Palace of Memory
Points of Interest
The Palace of Memory (2000), a granite and earth-mound outdoor sculpture by Maine artist Tom Chapin, commissioned by faculty, staff, and friends of the College to mark the new millennium. H
The sculpture features a giant Egyptian scarab beetle carved of African red granite and more than 200 feet of a serpentine, grass-covered mound. One hundred and thirty-five inscriptions suggested by Centre faculty, staff, and students are carved on the underside of the scarab. The work is described by the artist as representing the progression of knowledge through time, and was inspired by a visit to the Serpent Mound in southern Ohio, where prehistoric people carved the landscape into ridges and curves.
The idea for the project came from a group of Centre faculty and staff, who felt a new campus sculpture would be an excellent way to mark the new millennium. The project was funded by donations from college faculty and staff and private donors.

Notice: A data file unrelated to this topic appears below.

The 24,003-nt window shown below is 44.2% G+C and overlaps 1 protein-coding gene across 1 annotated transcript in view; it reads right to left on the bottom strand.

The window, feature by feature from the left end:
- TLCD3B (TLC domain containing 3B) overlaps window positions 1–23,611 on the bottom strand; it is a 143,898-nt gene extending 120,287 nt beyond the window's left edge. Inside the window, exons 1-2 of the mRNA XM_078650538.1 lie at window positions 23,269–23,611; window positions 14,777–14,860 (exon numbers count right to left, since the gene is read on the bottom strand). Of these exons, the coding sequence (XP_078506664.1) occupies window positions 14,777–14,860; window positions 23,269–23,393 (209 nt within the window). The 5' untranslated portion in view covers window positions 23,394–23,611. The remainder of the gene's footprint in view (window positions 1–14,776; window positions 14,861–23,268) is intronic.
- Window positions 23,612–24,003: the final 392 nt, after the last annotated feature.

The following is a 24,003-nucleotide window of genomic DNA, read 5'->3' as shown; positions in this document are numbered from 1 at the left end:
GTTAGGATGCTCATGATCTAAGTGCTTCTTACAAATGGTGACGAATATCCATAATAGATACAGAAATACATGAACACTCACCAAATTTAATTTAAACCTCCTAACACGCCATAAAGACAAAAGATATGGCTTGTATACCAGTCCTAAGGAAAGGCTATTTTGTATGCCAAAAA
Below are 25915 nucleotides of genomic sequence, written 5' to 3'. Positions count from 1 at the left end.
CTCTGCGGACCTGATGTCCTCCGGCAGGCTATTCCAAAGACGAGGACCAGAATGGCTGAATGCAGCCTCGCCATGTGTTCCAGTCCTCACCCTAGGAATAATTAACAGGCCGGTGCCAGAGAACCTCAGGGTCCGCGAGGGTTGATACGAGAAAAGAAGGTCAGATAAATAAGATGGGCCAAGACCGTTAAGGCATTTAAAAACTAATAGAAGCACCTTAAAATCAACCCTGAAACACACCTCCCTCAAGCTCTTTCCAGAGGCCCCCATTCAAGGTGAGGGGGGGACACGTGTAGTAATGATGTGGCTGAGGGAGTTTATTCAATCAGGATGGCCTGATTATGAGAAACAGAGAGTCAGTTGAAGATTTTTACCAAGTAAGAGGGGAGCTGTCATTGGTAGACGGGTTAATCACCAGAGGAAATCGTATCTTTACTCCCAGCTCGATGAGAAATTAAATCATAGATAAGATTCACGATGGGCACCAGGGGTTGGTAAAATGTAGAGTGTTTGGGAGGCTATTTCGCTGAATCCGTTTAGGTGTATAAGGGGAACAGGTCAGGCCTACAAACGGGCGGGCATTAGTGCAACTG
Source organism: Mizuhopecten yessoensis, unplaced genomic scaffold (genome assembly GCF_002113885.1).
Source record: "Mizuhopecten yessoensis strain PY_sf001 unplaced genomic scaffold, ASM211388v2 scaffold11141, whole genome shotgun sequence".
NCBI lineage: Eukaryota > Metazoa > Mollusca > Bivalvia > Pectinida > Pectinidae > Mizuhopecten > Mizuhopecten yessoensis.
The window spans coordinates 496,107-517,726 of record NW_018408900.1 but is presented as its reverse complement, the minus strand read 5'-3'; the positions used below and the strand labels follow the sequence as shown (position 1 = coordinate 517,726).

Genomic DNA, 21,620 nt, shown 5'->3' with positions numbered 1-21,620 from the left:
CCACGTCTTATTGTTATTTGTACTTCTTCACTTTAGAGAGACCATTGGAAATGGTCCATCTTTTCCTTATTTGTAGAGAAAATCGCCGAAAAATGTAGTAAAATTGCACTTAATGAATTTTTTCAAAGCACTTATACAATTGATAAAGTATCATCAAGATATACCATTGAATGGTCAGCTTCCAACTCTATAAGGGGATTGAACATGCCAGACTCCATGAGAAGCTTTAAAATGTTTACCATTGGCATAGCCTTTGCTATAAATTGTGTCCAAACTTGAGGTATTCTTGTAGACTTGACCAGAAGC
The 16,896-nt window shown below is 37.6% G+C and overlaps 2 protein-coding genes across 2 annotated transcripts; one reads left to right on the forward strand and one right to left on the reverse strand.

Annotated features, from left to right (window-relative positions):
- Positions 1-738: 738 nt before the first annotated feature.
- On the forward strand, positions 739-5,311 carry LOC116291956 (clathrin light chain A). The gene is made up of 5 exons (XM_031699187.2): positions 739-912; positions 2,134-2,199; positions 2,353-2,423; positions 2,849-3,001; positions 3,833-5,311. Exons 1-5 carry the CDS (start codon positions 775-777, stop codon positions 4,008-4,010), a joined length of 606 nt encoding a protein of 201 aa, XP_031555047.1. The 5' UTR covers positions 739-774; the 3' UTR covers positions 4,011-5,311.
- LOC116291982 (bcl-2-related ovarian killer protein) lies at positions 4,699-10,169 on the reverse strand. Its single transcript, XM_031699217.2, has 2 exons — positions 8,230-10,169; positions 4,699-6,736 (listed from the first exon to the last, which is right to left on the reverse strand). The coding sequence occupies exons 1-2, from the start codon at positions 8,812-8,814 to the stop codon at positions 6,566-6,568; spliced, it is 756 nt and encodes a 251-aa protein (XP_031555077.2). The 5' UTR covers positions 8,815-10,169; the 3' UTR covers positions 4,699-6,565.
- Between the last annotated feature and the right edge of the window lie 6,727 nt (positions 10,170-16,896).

The inscriptions and diagrams on the underside of the work include quotations from Homer, Plato, Milton, Chaucer, and Spinoza; the swirl of the Milky Way; the double helix; wisdom from the Old Testament (in Hebrew) and the New Testament (in Greek); and Mayan pictographs. Only fragments of the words are visible. Chapin describes it as the “ultimate time capsule.”
A descendent of novelist Herman Melville, Chapin has exhibited in London, Brussels, and throughout America. His stone carvings are inspired by the art and philosophy of ancient cultures.